|Updated January 11, 2017 7:33 PM|
By Mark Morales
Hundreds of mourners, both young and old, some in police uniform, filed slowly into a cavernous room of a Rockville Centre parish Wednesday afternoon, a show of respect for a giant of a man in blue.
Top brass in the NYPD stood in line at Saint Agnes Parish Center for a viewing along with others who loved and admired Det. Steven McDonald of Malverne, a veteran officer left a quadriplegic after a line-of-duty shooting in Central Park three decades ago.
McDonald, 59, died Tuesday at a Manhasset hospital, four days after he suffered an apparent heart attack.
The bullet fired by the 15-year-old shooter during that July, 1986 encounter, robbed McDonald of his ability to walk and, for a time, speak but not his desire to serve and forgive.
Instead, McDonald’s injury became a springboard for him to preach to high school students, community members, and fellow NYPD officers about the power of forgiveness and resiliency. Eight months after the shooting, McDonald forgave, Shavod Jones, the teenager who shot him.
McDonald was promoted to detective and lieutenant and remained a member of the NYPD until his death.
Many of those who turned out Wednesday noted that McDonald’s unending selfless service to his police brethren, his family and his community, exemplified the best of what is the nation’s largest and most prominent police department.
“Steven is the heart and soul of this police department,” NYPD Commissioner James O’Neill said in brief comments made outside the center, adjacent to Saint Agnes Cathedral. “For the past 30 years, Steven never quit. He continued to be a man of faith and to preach peace. And I think that’s so important, not just for everybody in the police department, for in this city and in this nation.”
Visitation continues from 7 to 9 p.m. Wednesday and, on Thursday, from 2 to 4 p.m. and 7 to 9 p.m. North Village Avenue is scheduled to be closed from 1 to 10 p.m. both days between Quealy Place and Randall Avenue, officials said.
A full NYPD funeral with an expected 5,000 in attendance is planned for 9:30 a.m. Friday at St. Patrick’s Cathedral in Manhattan. Cardinal Timothy Dolan, a close friend of McDonald, will officiate, said a spokesman for the Archdiocese of New York, and officials are expecting mourners from England, Ireland and France.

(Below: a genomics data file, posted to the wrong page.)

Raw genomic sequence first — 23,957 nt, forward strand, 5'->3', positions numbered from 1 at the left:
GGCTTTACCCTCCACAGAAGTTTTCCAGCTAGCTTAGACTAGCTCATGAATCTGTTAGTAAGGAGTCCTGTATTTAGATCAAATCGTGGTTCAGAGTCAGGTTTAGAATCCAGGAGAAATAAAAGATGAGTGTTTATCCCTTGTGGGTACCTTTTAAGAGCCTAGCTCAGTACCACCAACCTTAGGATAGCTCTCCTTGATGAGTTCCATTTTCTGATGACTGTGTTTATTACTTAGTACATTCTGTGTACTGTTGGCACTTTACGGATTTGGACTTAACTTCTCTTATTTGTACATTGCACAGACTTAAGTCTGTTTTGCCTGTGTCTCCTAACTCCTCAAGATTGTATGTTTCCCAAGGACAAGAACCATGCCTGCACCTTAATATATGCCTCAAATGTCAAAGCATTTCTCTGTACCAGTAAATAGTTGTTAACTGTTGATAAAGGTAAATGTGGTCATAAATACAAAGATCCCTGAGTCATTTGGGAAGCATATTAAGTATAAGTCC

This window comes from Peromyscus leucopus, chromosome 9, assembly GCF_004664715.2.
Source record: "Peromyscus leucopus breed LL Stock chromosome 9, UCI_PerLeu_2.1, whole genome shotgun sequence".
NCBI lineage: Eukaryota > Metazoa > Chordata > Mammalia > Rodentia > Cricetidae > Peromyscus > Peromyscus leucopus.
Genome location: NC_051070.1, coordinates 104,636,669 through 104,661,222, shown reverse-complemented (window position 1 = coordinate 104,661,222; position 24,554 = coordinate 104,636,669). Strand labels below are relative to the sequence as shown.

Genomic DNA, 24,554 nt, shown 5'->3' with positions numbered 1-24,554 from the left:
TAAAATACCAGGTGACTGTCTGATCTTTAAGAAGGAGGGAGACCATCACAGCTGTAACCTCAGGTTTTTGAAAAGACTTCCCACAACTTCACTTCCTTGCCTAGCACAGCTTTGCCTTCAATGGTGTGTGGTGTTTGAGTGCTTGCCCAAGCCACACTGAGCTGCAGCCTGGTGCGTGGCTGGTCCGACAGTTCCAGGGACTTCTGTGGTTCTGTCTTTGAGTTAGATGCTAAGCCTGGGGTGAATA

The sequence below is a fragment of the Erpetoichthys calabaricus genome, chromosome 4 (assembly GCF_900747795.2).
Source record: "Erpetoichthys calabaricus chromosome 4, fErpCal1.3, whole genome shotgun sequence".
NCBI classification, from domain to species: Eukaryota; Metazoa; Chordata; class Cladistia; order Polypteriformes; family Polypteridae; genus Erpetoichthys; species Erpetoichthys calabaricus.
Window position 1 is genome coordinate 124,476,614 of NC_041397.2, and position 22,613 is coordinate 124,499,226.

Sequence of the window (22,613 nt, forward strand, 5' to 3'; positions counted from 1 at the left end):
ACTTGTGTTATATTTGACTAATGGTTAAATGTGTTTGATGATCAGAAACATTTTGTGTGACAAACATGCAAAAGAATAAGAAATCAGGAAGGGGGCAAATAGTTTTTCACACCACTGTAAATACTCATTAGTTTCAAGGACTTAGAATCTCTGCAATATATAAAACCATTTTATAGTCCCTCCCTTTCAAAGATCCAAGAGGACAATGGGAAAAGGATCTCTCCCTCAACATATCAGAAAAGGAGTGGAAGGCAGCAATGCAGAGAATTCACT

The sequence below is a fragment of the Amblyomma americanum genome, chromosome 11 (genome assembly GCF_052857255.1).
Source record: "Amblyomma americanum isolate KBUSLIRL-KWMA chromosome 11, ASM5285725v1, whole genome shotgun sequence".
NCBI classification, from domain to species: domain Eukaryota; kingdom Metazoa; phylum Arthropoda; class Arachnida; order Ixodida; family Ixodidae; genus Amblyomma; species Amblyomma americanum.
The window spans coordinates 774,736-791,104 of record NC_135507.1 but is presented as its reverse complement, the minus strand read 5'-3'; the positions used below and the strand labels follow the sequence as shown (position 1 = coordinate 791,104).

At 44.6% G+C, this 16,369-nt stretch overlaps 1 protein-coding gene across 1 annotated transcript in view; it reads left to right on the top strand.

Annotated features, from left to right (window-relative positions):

The NYPD ceremonial unit will provide eight pallbearers to carry the coffin.
Inside the center Wednesday, as many as 150 people engaged in light chatter interrupted by bursts of laughter.
Nearby, hundreds of photographs acted as permanent testaments to McDonald’s life and those he touched. The images included snapshots of McDonald with President George H.W. Bush, past New York governors George Pataki and Mario Cuomo, Mayor Ed Koch, actor Tom Hanks and former NYPD Commissioner Ray Kelly.
One photo showed McDonald, a Roman Catholic, receiving a blessing from Pope John Paul II. In another the New York Rangers devotee stands with Mark Messier, the legendary captain of the 1994 Stanley Cup championship team.
Other pictures featured McDonald and his beloved family, including candid moments at home. A black and white image stirred memories of the day that changed McDonald’s life forever — John Cardinal O’Connor holding a prayer service with the critically wounded cop inside his hospital room not long after he was shot. And still another spoke silently of the devotion to McDonald from his wife Patti — her eyes gazing with love at her husband in his hospital room, the sign “We’re all pulling for you” attached to a wall in the background.
Mourners Wednesday used words like “gift” and “strength” to describe McDonald.
“He’s no longer with us, but his spirit still survives,” said First Deputy Commissioner Ben Tucker.
Chief of Department Carlos Gomez said the loss was felt beyond the NYPD.
“Not only is our department in deep mourning, so is law enforcement throughout the country,” Gomezsaid. “An example of strength, he was stronger than any of us here.”
After being on life support since he fell ill Friday, McDonald died at about 1:10 p.m. Tuesday surrounded by his wife, who is the mayor of Malverne, and their son, Conor, an NYPD sergeant.
McDonald was known for giving inspirational talks at public and parochial schools about what it means to forgive.
“Steve was a special person,” said NYPD Chief of Patrol Terence Monahan. “There was no one else like him anywhere else. He may be gone but he’s going to live forever in our hearts.”
With Anthony M. DeStefano Zachary R. Dowdy, and William Murphy